Transition Bondi’s speaker in September, Ashley Wearne, had been involved in a development project in Africa for 10 years, foremost in Uganda. He outlined briefly some of the complexities that surrounded that big idea of bringing what we expect as a public service – electricity access – to a region where around 650 million people have no connection.
As an on the ground project manager, Ashley lead us through the journey of pioneering the first bundle of decentralised village-level solar mini-grids from design, technology, and investment, to lobbying policy makers.
Act local and think global! This seasoned mantra guides the Transition Towns movement too. As climate issues are not confined to localities, we are all part of the issue called ‘climate justice’. Climate justice is spoken of commonly in the environment movement. It is tied to the impacts of colonisation, and the oppression of racism.
Environmental issues around the world are closely connected to First Nations issues and the conditions of living for people in ‘developing’ countries. The reality of the degradation of country (land, rivers, forests, ocean) in Australia since colonisation is evidence of the damage that was done when indigenous ‘care for country’ was undermined. This went along with the removal and dislocation (dispossession) of the people who were and had been stewards in their Country for millennia.
What used to be called Foreign Aid is now called International Co-operation; the western position of ‘we know how’ is no longer accepted, and the benefits of working together for both ‘donor’ and ‘host’ are increasingly important, especially in the sphere of climate change and energy transition.
It is expensive to be poor where there is no full coverage by the central subsidised system as we have in Australia.
Electricity is needed to empower communities and add value to local produce. It is also an enabler for water on farms, for health, security and education. That connective infrastructure is essential.
Kerosene, candles, reusable batteries are used and a national electrification program has long been underway but this is slow and very expensive to construct (>$10k/km). Many African countries, like Uganda, have large rural populations, subsisting on basic agriculture with little connection to markets and further economic opportunities.
Without having the infrastructure of the electricity grid, what has happened is to jump a step by getting mobile phones – avoiding the need for poles and wires infrastructure. But without power, internet and processing equipment, farming communities often struggle to get their produce into the urban markets and break the cycle of poverty and disconnection.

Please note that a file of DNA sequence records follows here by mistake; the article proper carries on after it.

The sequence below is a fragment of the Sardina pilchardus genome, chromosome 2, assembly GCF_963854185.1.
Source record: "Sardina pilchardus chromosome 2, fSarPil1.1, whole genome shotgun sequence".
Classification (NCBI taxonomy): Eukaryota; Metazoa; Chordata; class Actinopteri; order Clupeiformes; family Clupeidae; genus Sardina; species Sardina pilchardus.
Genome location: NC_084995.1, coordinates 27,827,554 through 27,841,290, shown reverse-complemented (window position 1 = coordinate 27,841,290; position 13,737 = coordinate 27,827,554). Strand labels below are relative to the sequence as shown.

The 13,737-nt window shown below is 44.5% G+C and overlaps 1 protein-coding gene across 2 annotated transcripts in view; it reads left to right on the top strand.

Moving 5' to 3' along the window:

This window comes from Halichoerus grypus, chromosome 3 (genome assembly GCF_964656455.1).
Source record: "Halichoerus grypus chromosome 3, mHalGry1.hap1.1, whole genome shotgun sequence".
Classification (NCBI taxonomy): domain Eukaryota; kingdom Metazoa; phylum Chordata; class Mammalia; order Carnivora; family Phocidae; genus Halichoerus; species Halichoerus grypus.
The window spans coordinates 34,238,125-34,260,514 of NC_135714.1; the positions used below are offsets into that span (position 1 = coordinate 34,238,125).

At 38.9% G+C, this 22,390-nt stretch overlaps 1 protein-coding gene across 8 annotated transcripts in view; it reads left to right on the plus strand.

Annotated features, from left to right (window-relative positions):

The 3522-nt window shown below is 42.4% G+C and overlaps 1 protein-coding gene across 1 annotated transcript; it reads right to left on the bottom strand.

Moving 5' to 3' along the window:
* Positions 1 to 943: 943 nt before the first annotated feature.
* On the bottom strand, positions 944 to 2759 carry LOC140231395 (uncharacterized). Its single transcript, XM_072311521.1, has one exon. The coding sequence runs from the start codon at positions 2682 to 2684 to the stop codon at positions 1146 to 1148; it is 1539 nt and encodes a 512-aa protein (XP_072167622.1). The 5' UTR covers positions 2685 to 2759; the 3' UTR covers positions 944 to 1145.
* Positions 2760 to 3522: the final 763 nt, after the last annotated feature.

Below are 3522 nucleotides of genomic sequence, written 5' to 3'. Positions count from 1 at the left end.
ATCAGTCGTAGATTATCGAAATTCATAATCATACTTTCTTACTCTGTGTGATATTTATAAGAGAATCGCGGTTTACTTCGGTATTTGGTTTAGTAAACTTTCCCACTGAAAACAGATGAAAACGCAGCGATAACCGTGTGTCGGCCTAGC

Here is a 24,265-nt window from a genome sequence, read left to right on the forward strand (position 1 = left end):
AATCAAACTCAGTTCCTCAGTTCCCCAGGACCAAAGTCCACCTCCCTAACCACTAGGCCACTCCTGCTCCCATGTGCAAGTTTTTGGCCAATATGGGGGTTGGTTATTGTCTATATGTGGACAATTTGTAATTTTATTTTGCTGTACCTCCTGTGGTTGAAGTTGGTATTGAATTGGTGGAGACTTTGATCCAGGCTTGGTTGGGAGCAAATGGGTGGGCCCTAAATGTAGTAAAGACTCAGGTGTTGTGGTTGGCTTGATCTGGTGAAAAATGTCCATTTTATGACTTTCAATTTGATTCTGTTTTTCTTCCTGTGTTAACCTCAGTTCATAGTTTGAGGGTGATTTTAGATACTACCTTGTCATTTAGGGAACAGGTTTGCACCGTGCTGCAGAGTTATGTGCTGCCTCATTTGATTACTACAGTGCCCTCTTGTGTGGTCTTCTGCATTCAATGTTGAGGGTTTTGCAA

Some rural households might have a single solar panel – say 30 to 100cm sq, for charging the phone, or turning on a LED, but these small home systems cost a lot (usually with interest) and deliver relatively little. So for villages of enough households, a micro-grid, independent of the national grid, but able to supply equally reliable power, seems like a good idea in remote areas. A 25 to 40 kilowatt peak micro-grid housed within and on top of 1 large shipping container currently suffices for a previously unelectrified village. After around a decade of technical piloting, financial fine-tuning and regulatory mainstreaming, Uganda now has around 40 operational village-scale systems and is working on the next lot of 100 more, with a view to roll micro-grids out across the rural areas as the institutional investors get onboard.
Each time a microgrid is set up, the process includes the initial studies to ensure a location is suitable for a micro-grid but unviable for central grid connection, then the regulatory steps are followed and negotiations with local households and businesses as to how much electricity they are likely to use take place. There is also a need to secure finance, as the national governments and donor countries are still far from committing the hundreds of billions needed for universal access. Interestingly, the international oil companies and power utilities are investing private equity into Africa’s renewable energy-driven electrification drive, as a way of diversifying their business and investing in Africa’s economic growth; perhaps a mixed blessing.
Surprisingly the things that people use their new electricity supply for are not always the kinds of poverty alleviating appliances one expects – ironing, hot water, subwoofers and in some regions air conditioning, are first priorities. But even a pressed shirt or a loud sound system can generate social and economic impacts.
Of course, challenges in universal electrification remain: competition between the off-grid developments and the national grid; lack of trust of foreign intent (exploitation) and the source and reasons for the donor funded projects in the first place (greed, equity). Power companies talk about unelectrified Africa as a ‘market’, though it certainly doesn’t look that way outside the national capitals.
Side note: Hydro-electricity, though cheap, needs all-year-round flow, but climate change makes this unreliable.
Ashley gave us a valuable insight into the situation in Uganda. His story of being part of the planning and facilitation of this aspect of improving the lives of rural communities was mind-expanding!
by Kit Shepherd, Transition Bondi